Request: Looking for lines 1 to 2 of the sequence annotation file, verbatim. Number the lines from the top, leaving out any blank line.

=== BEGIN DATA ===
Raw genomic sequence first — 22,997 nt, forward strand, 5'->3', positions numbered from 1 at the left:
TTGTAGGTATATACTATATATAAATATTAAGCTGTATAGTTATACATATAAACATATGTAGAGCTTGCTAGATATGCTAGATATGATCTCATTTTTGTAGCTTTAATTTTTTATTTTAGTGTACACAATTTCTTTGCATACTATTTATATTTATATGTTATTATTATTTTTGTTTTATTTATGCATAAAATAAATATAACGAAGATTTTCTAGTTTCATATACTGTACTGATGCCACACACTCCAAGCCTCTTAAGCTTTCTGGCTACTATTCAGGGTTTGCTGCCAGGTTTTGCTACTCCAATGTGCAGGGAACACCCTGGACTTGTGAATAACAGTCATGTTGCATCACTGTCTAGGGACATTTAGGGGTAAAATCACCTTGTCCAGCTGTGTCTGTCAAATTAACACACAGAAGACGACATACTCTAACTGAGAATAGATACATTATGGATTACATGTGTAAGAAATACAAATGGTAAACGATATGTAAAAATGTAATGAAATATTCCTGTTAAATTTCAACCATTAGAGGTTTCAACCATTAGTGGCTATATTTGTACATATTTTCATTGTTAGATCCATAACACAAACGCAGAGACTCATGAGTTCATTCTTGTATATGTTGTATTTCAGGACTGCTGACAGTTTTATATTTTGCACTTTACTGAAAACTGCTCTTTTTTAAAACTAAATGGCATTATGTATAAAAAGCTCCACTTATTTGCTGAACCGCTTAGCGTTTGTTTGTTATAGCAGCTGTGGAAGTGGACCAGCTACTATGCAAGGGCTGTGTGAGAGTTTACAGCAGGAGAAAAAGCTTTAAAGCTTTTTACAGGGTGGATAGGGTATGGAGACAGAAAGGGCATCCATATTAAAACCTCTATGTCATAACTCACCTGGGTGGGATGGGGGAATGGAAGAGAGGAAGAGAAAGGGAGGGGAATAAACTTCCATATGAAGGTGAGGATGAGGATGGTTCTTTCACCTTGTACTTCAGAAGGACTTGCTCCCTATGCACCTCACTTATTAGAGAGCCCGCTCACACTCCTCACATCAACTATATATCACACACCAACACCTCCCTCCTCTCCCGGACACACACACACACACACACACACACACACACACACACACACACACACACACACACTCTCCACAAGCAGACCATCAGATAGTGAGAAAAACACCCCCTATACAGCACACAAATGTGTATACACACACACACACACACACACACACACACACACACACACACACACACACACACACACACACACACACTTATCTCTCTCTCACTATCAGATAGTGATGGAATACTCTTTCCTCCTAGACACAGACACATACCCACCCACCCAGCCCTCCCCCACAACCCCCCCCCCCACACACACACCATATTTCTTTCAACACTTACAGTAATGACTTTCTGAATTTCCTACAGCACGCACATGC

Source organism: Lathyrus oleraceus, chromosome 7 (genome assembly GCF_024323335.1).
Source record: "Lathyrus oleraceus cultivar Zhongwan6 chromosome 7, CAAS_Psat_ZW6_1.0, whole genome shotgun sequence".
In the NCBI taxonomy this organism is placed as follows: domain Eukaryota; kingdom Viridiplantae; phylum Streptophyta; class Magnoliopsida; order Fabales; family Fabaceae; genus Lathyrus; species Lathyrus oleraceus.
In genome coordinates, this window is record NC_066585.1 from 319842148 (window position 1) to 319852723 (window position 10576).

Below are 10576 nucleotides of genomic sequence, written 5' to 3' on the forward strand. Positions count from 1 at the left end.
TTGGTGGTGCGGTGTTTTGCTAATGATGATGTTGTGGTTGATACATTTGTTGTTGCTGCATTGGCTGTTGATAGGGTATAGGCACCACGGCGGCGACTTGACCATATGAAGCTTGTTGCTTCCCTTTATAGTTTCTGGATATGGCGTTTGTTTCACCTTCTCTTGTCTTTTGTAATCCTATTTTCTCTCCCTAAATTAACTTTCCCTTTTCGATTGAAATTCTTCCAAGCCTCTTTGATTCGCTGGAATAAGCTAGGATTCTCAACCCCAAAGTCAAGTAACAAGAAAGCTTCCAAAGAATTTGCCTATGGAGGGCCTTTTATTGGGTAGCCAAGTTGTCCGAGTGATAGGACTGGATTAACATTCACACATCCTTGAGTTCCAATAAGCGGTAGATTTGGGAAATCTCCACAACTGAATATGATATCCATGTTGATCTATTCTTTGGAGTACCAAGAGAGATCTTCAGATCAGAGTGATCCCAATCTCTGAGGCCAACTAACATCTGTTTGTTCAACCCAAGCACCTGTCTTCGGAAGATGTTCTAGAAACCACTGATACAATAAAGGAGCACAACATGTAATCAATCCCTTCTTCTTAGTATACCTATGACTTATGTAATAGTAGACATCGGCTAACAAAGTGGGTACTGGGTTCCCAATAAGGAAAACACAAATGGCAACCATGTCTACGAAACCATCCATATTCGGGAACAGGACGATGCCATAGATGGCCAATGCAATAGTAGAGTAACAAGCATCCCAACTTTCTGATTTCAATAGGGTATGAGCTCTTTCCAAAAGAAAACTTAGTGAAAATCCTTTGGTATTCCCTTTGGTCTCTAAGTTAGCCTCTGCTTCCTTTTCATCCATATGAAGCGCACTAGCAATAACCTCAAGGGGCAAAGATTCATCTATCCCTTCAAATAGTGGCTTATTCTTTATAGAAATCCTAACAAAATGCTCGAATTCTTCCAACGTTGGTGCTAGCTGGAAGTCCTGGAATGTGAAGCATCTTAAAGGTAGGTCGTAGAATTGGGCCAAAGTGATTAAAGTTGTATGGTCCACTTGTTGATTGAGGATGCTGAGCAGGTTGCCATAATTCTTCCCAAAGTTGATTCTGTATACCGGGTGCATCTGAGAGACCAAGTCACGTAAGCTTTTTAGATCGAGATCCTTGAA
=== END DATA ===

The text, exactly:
Raw genomic sequence first — 22,997 nt, forward strand, 5'->3', positions numbered from 1 at the left:
TTGTAGGTATATACTATATATAAATATTAAGCTGTATAGTTATACATATAAACATATGTAGAGCTTGCTAGATATGCTAGATATGATCTCATTTTTGTAGCTTTAATTTTTTATTTTAGTGTACACAATTTCTTTGCATACTATTTATATTTATATGTTATTATTATTTTTGTTTTATTTATGCATAAAATAAATATAACGAAGATTTTCTAGTTTCATATACTGTACTGATGCCACACACTCCAAGCCTCTTAAGCTTTCTGGCTACTATTCAGGGTTTGCTGCCAGGTTTTGCTACTCCAATGTGCAGGGAACACCCTGGACTTGTGAATAACAGTCATGTTGCATCACTGTCTAGGGACATTTAGGGGTAAAATCACCTTGTCCAGCTGTGTCTGTCAAATTAACACACAGAAGACGACATACTCTAACTGAGAATAGATACATTATGGATTACATGTGTAAGAAATACAAATGGTAAACGATATGTAAAAATGTAATGAAATATTCCTGTTAAATTTCAACCATTAGAGGTTTCAACCATTAGTGGCTATATTTGTACATATTTTCATTGTTAGATCCATAACACAAACGCAGAGACTCATGAGTTCATTCTTGTATATGTTGTATTTCAGGACTGCTGACAGTTTTATATTTTGCACTTTACTGAAAACTGCTCTTTTTTAAAACTAAATGGCATTATGTATAAAAAGCTCCACTTATTTGCTGAACCGCTTAGCGTTTGTTTGTTATAGCAGCTGTGGAAGTGGACCAGCTACTATGCAAGGGCTGTGTGAGAGTTTACAGCAGGAGAAAAAGCTTTAAAGCTTTTTACAGGGTGGATAGGGTATGGAGACAGAAAGGGCATCCATATTAAAACCTCTATGTCATAACTCACCTGGGTGGGATGGGGGAATGGAAGAGAGGAAGAGAAAGGGAGGGGAATAAACTTCCATATGAAGGTGAGGATGAGGATGGTTCTTTCACCTTGTACTTCAGAAGGACTTGCTCCCTATGCACCTCACTTATTAGAGAGCCCGCTCACACTCCTCACATCAACTATATATCACACACCAACACCTCCCTCCTCTCCCGGACACACACACACACACACACACACACACACACACACACACACACACACACACACACTCTCCACAAGCAGACCATCAGATAGTGAGAAAAACACCCCCTATACAGCACACAAATGTGTATACACACACACACACACACACACACACACACACACACACACACACACACACACACACACACACACACACTTATCTCTCTCTCACTATCAGATAGTGATGGAATACTCTTTCCTCCTAGACACAGACACATACCCACCCACCCAGCCCTCCCCCACAACCCCCCCCCCCACACACACACCATATTTCTTTCAACACTTACAGTAATGACTTTCTGAATTTCCTACAGCACGCACATGC